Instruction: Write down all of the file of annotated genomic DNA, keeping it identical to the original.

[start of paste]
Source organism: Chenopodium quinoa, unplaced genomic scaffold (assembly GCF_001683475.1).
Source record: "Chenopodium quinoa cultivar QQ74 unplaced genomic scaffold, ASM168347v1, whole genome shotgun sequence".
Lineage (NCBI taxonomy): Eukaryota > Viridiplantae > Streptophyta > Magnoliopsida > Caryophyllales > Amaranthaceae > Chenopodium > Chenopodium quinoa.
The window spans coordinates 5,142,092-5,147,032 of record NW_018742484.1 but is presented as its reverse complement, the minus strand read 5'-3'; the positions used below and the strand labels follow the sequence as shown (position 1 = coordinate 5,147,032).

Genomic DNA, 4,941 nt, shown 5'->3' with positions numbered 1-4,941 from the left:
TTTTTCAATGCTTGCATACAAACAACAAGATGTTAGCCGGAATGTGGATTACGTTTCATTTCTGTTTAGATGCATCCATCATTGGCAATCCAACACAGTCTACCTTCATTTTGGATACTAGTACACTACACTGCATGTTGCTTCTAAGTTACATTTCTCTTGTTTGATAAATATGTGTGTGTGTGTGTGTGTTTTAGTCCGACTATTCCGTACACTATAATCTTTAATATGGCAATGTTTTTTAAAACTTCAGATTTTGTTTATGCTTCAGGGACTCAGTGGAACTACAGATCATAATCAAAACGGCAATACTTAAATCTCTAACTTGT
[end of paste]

Source organism: Chenopodium quinoa, unplaced genomic scaffold (assembly GCF_001683475.1).
Source record: "Chenopodium quinoa cultivar QQ74 unplaced genomic scaffold, ASM168347v1, whole genome shotgun sequence".
Lineage (NCBI taxonomy): Eukaryota > Viridiplantae > Streptophyta > Magnoliopsida > Caryophyllales > Amaranthaceae > Chenopodium > Chenopodium quinoa.
The window spans coordinates 5,142,092-5,147,032 of record NW_018742484.1 but is presented as its reverse complement, the minus strand read 5'-3'; the positions used below and the strand labels follow the sequence as shown (position 1 = coordinate 5,147,032).

Genomic DNA, 4,941 nt, shown 5'->3' with positions numbered 1-4,941 from the left:
TTTTTCAATGCTTGCATACAAACAACAAGATGTTAGCCGGAATGTGGATTACGTTTCATTTCTGTTTAGATGCATCCATCATTGGCAATCCAACACAGTCTACCTTCATTTTGGATACTAGTACACTACACTGCATGTTGCTTCTAAGTTACATTTCTCTTGTTTGATAAATATGTGTGTGTGTGTGTGTGTTTTAGTCCGACTATTCCGTACACTATAATCTTTAATATGGCAATGTTTTTTAAAACTTCAGATTTTGTTTATGCTTCAGGGACTCAGTGGAACTACAGATCATAATCAAAACGGCAATACTTAAATCTCTAACTTGT